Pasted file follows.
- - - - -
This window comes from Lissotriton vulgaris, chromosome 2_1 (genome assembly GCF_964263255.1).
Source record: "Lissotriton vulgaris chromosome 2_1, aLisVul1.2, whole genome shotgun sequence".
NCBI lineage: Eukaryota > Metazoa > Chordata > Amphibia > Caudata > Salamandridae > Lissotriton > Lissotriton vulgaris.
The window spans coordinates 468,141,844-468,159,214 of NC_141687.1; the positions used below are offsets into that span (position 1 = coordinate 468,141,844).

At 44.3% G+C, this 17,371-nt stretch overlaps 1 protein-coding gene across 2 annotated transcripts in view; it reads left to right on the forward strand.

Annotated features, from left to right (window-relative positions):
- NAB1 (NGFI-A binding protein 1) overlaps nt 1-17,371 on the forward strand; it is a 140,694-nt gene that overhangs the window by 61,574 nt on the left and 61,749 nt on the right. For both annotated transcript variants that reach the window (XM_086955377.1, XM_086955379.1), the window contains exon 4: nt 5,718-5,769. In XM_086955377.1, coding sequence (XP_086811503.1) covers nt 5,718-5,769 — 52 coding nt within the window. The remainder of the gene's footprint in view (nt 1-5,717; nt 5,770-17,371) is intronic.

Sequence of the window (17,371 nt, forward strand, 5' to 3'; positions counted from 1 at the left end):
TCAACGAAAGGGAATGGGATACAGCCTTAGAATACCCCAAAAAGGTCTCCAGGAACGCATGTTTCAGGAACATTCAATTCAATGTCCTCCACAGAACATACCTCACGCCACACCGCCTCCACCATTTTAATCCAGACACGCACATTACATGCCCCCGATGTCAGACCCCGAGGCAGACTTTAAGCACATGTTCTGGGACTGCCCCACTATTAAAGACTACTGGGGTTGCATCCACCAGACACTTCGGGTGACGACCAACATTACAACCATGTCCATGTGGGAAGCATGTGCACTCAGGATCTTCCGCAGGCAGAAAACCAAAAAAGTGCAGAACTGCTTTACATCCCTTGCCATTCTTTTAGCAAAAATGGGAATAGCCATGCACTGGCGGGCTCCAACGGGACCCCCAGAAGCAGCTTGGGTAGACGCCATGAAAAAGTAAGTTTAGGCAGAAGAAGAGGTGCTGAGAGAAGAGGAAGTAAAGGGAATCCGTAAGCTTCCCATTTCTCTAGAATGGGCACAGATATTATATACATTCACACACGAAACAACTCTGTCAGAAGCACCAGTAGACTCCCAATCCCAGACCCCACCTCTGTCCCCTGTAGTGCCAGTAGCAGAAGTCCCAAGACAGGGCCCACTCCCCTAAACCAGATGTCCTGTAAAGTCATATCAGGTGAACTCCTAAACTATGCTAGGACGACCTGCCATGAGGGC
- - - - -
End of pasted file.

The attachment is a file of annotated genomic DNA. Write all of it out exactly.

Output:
This window comes from Lissotriton vulgaris, chromosome 2_1 (genome assembly GCF_964263255.1).
Source record: "Lissotriton vulgaris chromosome 2_1, aLisVul1.2, whole genome shotgun sequence".
NCBI lineage: Eukaryota > Metazoa > Chordata > Amphibia > Caudata > Salamandridae > Lissotriton > Lissotriton vulgaris.
The window spans coordinates 468,141,844-468,159,214 of NC_141687.1; the positions used below are offsets into that span (position 1 = coordinate 468,141,844).

At 44.3% G+C, this 17,371-nt stretch overlaps 1 protein-coding gene across 2 annotated transcripts in view; it reads left to right on the forward strand.

Annotated features, from left to right (window-relative positions):
- NAB1 (NGFI-A binding protein 1) overlaps nt 1-17,371 on the forward strand; it is a 140,694-nt gene that overhangs the window by 61,574 nt on the left and 61,749 nt on the right. For both annotated transcript variants that reach the window (XM_086955377.1, XM_086955379.1), the window contains exon 4: nt 5,718-5,769. In XM_086955377.1, coding sequence (XP_086811503.1) covers nt 5,718-5,769 — 52 coding nt within the window. The remainder of the gene's footprint in view (nt 1-5,717; nt 5,770-17,371) is intronic.

Sequence of the window (17,371 nt, forward strand, 5' to 3'; positions counted from 1 at the left end):
TCAACGAAAGGGAATGGGATACAGCCTTAGAATACCCCAAAAAGGTCTCCAGGAACGCATGTTTCAGGAACATTCAATTCAATGTCCTCCACAGAACATACCTCACGCCACACCGCCTCCACCATTTTAATCCAGACACGCACATTACATGCCCCCGATGTCAGACCCCGAGGCAGACTTTAAGCACATGTTCTGGGACTGCCCCACTATTAAAGACTACTGGGGTTGCATCCACCAGACACTTCGGGTGACGACCAACATTACAACCATGTCCATGTGGGAAGCATGTGCACTCAGGATCTTCCGCAGGCAGAAAACCAAAAAAGTGCAGAACTGCTTTACATCCCTTGCCATTCTTTTAGCAAAAATGGGAATAGCCATGCACTGGCGGGCTCCAACGGGACCCCCAGAAGCAGCTTGGGTAGACGCCATGAAAAAGTAAGTTTAGGCAGAAGAAGAGGTGCTGAGAGAAGAGGAAGTAAAGGGAATCCGTAAGCTTCCCATTTCTCTAGAATGGGCACAGATATTATATACATTCACACACGAAACAACTCTGTCAGAAGCACCAGTAGACTCCCAATCCCAGACCCCACCTCTGTCCCCTGTAGTGCCAGTAGCAGAAGTCCCAAGACAGGGCCCACTCCCCTAAACCAGATGTCCTGTAAAGTCATATCAGGTGAACTCCTAAACTATGCTAGGACGACCTGCCATGAGGGC